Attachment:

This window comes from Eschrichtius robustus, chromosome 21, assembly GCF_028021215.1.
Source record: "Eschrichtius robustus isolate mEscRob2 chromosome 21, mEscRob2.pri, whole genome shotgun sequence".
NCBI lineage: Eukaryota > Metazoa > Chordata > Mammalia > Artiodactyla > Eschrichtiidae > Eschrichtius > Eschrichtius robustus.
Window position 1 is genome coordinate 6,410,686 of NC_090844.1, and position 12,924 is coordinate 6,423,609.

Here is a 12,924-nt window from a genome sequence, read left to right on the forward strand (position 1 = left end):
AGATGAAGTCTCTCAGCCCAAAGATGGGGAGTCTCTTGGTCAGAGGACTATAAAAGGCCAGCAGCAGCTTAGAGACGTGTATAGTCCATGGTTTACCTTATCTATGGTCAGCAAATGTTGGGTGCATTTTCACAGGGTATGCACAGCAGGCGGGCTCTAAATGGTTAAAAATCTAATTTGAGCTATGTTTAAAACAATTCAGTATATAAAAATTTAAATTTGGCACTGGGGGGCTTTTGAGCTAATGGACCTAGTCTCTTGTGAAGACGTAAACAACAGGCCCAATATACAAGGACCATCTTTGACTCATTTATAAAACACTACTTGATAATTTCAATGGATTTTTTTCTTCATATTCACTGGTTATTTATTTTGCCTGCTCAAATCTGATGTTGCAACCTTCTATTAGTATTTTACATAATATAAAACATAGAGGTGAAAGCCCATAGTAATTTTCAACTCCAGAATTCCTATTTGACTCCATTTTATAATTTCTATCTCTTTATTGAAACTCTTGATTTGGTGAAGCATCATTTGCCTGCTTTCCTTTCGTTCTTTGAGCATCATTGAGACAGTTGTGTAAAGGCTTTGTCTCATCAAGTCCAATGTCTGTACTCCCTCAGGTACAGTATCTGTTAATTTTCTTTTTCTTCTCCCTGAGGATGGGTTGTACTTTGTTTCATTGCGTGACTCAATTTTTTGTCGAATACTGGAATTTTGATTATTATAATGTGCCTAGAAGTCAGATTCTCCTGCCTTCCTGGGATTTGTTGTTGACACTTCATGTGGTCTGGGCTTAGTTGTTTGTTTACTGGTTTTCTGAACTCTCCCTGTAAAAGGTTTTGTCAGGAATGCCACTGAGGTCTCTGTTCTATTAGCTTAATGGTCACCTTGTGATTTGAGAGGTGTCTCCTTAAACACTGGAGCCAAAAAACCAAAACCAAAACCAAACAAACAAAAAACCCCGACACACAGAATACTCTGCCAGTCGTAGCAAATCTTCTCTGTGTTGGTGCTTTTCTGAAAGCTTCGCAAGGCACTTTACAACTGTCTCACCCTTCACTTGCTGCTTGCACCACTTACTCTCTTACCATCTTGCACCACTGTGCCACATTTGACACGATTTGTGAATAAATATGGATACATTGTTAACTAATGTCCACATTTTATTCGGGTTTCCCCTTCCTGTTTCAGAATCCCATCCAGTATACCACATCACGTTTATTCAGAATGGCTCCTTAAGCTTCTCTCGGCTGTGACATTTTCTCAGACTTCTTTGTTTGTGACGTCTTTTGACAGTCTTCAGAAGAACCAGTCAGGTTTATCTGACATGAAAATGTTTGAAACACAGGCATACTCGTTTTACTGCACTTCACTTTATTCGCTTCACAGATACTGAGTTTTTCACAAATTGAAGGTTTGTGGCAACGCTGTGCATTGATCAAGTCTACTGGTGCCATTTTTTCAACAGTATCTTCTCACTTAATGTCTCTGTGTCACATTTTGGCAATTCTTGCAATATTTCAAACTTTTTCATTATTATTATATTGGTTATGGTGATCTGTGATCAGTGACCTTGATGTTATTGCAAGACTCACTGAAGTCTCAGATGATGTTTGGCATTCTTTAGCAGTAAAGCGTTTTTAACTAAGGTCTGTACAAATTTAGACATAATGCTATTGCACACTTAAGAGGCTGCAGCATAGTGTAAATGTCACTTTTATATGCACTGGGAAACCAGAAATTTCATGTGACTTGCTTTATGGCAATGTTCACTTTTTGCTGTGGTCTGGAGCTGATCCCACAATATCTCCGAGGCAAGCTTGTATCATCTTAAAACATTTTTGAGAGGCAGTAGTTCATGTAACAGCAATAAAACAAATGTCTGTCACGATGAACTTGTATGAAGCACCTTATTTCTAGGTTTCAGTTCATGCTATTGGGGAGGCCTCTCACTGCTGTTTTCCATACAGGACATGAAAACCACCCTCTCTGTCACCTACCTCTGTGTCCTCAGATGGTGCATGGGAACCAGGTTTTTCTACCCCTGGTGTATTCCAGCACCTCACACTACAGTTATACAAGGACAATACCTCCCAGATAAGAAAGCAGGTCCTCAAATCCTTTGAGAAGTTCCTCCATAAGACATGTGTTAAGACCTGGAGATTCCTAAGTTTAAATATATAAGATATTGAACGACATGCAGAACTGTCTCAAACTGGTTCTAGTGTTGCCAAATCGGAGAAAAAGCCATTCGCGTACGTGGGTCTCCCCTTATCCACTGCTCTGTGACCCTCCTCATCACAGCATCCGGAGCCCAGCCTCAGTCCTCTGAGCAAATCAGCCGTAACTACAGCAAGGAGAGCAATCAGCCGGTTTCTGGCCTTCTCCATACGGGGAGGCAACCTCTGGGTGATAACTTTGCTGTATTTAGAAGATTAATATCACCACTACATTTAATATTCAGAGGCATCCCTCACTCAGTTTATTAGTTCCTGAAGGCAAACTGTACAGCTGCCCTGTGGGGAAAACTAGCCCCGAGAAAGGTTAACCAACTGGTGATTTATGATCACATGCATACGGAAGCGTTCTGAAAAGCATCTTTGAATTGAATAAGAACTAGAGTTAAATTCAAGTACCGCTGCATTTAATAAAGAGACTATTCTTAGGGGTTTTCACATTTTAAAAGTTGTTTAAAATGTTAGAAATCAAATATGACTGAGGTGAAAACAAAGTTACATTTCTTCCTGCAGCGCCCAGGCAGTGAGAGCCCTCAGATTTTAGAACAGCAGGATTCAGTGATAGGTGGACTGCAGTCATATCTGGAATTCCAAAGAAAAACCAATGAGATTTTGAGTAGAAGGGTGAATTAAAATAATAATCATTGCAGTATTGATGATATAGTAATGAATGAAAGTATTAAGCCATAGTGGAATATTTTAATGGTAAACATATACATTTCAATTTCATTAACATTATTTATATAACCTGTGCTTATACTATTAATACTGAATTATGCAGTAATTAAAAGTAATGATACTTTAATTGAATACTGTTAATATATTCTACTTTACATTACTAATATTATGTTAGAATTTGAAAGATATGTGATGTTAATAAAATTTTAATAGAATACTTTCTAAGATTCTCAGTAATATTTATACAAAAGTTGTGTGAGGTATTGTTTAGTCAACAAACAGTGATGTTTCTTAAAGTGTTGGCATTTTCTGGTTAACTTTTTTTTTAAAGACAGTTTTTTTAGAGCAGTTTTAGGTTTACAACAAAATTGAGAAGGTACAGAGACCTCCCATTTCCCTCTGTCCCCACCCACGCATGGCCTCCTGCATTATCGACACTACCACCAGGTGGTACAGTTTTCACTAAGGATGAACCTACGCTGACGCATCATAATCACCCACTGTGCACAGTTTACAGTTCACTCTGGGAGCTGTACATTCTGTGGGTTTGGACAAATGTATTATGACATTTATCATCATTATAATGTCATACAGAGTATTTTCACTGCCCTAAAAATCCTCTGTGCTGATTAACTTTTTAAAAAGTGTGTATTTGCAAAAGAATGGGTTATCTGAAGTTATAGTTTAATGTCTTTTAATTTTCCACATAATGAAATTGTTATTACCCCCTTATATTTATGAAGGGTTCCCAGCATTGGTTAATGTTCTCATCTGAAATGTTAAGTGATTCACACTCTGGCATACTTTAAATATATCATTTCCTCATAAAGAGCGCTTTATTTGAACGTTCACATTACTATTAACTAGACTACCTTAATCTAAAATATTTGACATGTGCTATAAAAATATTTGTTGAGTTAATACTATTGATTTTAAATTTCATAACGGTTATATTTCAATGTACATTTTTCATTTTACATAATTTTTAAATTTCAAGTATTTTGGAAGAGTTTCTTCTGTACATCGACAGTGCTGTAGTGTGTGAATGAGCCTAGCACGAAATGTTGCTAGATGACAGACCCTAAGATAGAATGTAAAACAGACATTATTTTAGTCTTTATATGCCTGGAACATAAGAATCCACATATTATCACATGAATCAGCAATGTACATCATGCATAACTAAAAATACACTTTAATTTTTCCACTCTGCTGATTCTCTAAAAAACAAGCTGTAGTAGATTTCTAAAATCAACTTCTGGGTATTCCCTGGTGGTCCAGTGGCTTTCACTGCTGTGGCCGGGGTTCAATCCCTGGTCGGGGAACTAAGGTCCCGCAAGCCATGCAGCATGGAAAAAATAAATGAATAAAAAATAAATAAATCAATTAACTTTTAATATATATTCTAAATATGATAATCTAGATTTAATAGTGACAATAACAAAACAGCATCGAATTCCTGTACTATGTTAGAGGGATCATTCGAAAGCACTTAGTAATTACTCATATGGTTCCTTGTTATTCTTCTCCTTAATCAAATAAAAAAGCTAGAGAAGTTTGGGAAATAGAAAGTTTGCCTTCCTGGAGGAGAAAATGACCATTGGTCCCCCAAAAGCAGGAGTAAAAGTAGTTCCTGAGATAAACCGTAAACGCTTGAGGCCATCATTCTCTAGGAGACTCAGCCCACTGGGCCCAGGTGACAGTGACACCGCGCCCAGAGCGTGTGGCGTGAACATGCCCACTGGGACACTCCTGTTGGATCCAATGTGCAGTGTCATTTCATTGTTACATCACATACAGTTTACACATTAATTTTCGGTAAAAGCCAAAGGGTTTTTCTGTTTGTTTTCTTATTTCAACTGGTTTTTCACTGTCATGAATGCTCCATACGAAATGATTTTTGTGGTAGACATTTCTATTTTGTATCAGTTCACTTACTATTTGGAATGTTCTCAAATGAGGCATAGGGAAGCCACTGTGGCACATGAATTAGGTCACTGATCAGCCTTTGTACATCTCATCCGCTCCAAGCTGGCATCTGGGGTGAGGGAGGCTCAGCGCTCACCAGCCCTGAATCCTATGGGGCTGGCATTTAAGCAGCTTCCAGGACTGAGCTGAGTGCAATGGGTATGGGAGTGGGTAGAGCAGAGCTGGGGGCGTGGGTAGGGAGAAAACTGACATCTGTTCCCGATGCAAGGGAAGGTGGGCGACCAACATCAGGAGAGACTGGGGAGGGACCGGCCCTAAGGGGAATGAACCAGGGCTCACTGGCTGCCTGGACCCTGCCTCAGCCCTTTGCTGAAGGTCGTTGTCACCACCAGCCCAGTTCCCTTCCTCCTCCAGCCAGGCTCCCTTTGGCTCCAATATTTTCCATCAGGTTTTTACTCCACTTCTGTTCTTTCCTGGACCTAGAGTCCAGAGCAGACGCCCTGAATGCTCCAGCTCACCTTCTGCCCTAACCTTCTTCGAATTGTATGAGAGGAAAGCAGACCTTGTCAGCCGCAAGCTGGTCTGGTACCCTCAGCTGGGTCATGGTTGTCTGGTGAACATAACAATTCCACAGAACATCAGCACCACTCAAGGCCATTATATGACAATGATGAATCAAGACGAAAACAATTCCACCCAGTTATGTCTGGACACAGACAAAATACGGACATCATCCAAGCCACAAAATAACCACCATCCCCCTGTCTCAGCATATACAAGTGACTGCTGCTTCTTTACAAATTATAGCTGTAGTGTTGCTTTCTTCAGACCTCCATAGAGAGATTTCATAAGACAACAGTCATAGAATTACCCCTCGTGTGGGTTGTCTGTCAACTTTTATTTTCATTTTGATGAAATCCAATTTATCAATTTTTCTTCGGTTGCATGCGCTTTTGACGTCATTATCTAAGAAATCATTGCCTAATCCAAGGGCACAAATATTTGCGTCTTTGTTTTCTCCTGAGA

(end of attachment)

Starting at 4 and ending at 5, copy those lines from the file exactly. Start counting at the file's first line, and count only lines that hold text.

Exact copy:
Window position 1 is genome coordinate 6,410,686 of NC_090844.1, and position 12,924 is coordinate 6,423,609.

Here is a 12,924-nt window from a genome sequence, read left to right on the forward strand (position 1 = left end):